Hogan Lovells has hired former Milbank, Tweed, Hadley & McCloy partner Stuart Morrissy as a finance partner in the firm’s international debt capital markets practice in New York.

Before joining Milbank in 2013, Morrissy spent 13 years at Weil, Gotshal & Manges.

Morrissy advises clients on securities laws and on high-yield, leveraged finance and liability management transactions. A significant part of his practice involves lending and capital raising in a restructuring context. His client base runs the gamut from commercial and investment banks and financial institutions to export credit and multilateral agencies.

Morrissy said the breadth of his practice, and his restructuring expertise, in particular, is related to the course that the financial markets took in the past decade. At the time he started his legal career at Weil, he had a general high-yield focus, he said. But then came the global financial meltdown.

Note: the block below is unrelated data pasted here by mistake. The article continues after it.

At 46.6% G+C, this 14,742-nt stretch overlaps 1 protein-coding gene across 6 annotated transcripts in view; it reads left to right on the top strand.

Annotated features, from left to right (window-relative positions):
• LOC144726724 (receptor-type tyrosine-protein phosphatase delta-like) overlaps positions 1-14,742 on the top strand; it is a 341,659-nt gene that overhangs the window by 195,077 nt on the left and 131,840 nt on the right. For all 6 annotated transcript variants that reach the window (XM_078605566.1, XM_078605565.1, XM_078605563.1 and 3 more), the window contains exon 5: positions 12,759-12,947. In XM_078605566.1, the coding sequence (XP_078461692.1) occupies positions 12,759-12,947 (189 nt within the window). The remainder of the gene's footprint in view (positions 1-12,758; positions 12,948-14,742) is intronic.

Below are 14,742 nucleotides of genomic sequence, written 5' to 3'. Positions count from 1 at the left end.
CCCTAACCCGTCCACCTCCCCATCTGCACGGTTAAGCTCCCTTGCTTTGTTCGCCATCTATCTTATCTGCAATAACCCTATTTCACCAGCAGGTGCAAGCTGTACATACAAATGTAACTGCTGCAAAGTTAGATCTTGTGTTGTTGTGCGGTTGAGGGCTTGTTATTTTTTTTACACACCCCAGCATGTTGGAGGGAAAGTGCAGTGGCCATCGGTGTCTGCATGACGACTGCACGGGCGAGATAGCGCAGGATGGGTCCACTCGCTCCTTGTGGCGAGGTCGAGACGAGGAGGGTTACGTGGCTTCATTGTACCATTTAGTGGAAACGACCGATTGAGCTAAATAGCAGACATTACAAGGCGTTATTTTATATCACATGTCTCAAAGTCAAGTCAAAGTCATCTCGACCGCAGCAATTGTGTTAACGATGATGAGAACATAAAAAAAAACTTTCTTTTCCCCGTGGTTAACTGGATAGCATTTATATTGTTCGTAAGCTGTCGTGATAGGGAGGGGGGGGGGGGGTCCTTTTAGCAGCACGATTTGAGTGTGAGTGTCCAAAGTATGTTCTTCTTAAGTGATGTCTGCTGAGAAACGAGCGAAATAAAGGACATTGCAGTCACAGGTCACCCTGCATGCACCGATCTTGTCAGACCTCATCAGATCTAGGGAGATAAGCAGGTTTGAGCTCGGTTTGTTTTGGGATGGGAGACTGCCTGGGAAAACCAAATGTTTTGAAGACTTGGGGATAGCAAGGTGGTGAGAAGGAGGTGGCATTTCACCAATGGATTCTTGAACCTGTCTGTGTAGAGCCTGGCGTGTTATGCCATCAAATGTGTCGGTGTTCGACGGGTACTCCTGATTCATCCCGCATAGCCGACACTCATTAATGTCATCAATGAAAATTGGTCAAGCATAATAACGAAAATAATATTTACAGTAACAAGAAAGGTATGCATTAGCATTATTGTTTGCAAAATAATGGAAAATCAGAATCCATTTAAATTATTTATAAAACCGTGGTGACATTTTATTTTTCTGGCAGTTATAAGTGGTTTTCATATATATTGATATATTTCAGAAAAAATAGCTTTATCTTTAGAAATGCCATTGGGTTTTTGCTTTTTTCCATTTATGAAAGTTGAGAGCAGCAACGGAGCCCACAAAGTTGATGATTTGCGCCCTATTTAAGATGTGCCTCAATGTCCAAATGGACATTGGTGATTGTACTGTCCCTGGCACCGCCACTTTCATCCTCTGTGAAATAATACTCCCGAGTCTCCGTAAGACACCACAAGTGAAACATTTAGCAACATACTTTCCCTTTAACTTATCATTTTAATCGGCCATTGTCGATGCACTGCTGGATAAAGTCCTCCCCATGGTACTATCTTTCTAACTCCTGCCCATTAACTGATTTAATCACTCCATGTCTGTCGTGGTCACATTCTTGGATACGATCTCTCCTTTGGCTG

Stuart Morrissy

“Around 2008 to 2009, when everyone’s capital markets practice changed and liquidity dried up, my focus at Weil turned to restructuring, and I ended up being the go-to person at the firm for the securities aspects of restructuring work,” Morrissy said.

The Lehman bankruptcy in 2008, and General Motors’ Chapter 11 filing in 2009, offered further opportunities to apply restructuring expertise alongside such renowned names in insolvency law as Gary Holtzer, co-chair of Weil’s business restructuring and finance department, Marcia Goldstein, a partner in the same practice, and Harvey Miller, who developed the practice, Morrissy said.

“I developed restructuring expertise at Weil, continued my work at Milbank, and expect to continue that area of focus at Hogan Lovells,” he said.

Morrissy’s time at Milbank included two years in the firm’s London office. In the course of that experience, Morrissy said he developed strong relations with multinationals in far-flung locales.

“Some of the underwriter work I did involved government agencies and sovereigns around the world, and so a very high percentage of my work is cross-border,” he said. “When there’s a need, I can easily transition to doing London-based work for my new firm.”

Hogan Lovells has made a major investment in its restructuring practice in recent months. In September, it added partner Doug Taber, and in April it hired partners Rick Wynn, Bennett Spiegel, and Erin Brady.